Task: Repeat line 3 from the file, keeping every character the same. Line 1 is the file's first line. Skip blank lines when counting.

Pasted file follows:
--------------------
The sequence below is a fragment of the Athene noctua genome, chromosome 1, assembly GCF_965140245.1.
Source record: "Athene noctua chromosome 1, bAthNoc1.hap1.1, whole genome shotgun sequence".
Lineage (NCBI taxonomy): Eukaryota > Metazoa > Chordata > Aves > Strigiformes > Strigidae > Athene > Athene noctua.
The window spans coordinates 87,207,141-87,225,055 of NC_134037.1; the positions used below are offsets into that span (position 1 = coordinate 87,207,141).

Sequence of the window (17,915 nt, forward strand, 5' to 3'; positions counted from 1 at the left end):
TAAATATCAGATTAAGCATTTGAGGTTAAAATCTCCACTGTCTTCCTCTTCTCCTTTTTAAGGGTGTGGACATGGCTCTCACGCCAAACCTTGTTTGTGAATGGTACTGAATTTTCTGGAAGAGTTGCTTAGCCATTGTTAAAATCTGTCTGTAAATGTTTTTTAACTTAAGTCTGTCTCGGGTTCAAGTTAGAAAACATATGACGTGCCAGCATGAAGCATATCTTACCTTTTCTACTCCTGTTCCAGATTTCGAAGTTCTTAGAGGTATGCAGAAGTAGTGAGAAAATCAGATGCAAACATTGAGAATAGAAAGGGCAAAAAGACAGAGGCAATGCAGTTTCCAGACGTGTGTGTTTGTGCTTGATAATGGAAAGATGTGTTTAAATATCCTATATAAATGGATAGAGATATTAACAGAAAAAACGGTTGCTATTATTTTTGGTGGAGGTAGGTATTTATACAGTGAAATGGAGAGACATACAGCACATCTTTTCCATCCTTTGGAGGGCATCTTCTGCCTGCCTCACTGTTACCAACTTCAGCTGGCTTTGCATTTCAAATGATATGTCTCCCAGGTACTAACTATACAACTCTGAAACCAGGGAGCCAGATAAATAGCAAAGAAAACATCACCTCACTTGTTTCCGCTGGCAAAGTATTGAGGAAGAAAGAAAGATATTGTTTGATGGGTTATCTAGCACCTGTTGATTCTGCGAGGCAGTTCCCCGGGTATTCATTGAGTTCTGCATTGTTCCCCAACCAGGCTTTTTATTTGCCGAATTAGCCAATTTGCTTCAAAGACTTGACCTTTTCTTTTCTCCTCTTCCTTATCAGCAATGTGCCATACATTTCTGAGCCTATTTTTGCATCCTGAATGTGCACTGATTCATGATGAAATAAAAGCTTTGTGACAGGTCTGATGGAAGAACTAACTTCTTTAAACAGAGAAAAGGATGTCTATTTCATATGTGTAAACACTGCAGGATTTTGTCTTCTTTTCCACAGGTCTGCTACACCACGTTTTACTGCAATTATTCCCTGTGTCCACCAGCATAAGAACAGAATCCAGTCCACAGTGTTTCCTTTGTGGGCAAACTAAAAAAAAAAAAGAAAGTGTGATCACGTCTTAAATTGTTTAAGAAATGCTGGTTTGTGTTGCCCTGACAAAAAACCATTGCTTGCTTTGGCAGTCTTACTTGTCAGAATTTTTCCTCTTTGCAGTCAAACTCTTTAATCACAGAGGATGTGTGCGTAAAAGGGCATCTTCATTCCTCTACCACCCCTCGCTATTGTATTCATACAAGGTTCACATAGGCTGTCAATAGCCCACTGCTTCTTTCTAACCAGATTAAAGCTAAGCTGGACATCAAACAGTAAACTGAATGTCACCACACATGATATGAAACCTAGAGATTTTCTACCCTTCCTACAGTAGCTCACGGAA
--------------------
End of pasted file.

Lineage (NCBI taxonomy): Eukaryota > Metazoa > Chordata > Aves > Strigiformes > Strigidae > Athene > Athene noctua.